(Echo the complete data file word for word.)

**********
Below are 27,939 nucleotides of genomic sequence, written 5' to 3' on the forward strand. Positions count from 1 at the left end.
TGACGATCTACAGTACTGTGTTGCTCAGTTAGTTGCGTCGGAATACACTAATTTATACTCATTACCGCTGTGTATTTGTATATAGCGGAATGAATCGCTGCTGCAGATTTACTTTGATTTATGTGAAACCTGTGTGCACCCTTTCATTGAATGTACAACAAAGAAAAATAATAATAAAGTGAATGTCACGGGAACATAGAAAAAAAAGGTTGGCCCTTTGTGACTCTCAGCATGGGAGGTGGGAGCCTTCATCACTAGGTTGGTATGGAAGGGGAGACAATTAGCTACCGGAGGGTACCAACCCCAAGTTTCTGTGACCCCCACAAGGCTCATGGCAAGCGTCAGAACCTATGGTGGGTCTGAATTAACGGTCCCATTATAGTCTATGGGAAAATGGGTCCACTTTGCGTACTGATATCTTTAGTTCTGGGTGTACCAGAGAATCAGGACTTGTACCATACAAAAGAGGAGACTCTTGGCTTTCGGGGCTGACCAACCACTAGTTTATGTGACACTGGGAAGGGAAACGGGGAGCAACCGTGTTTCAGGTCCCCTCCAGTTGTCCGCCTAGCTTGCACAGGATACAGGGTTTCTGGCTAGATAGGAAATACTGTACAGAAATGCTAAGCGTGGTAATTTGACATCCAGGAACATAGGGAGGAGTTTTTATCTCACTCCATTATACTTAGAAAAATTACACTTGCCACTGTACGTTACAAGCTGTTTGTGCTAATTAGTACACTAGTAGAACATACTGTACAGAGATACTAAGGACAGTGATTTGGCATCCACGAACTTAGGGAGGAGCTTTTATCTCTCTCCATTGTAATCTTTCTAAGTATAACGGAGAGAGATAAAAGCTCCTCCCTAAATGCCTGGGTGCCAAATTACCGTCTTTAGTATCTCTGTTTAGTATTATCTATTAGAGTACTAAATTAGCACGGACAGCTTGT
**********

Below are 27,939 nucleotides of genomic sequence, written 5' to 3' on the forward strand. Positions count from 1 at the left end.
TGACGATCTACAGTACTGTGTTGCTCAGTTAGTTGCGTCGGAATACACTAATTTATACTCATTACCGCTGTGTATTTGTATATAGCGGAATGAATCGCTGCTGCAGATTTACTTTGATTTATGTGAAACCTGTGTGCACCCTTTCATTGAATGTACAACAAAGAAAAATAATAATAAAGTGAATGTCACGGGAACATAGAAAAAAAAGGTTGGCCCTTTGTGACTCTCAGCATGGGAGGTGGGAGCCTTCATCACTAGGTTGGTATGGAAGGGGAGACAATTAGCTACCGGAGGGTACCAACCCCAAGTTTCTGTGACCCCCACAAGGCTCATGGCAAGCGTCAGAACCTATGGTGGGTCTGAATTAACGGTCCCATTATAGTCTATGGGAAAATGGGTCCACTTTGCGTACTGATATCTTTAGTTCTGGGTGTACCAGAGAATCAGGACTTGTACCATACAAAAGAGGAGACTCTTGGCTTTCGGGGCTGACCAACCACTAGTTTATGTGACACTGGGAAGGGAAACGGGGAGCAACCGTGTTTCAGGTCCCCTCCAGTTGTCCGCCTAGCTTGCACAGGATACAGGGTTTCTGGCTAGATAGGAAATACTGTACAGAAATGCTAAGCGTGGTAATTTGACATCCAGGAACATAGGGAGGAGTTTTTATCTCACTCCATTATACTTAGAAAAATTACACTTGCCACTGTACGTTACAAGCTGTTTGTGCTAATTAGTACACTAGTAGAACATACTGTACAGAGATACTAAGGACAGTGATTTGGCATCCACGAACTTAGGGAGGAGCTTTTATCTCTCTCCATTGTAATCTTTCTAAGTATAACGGAGAGAGATAAAAGCTCCTCCCTAAATGCCTGGGTGCCAAATTACCGTCTTTAGTATCTCTGTTTAGTATTATCTATTAGAGTACTAAATTAGCACGGACAGCTTGT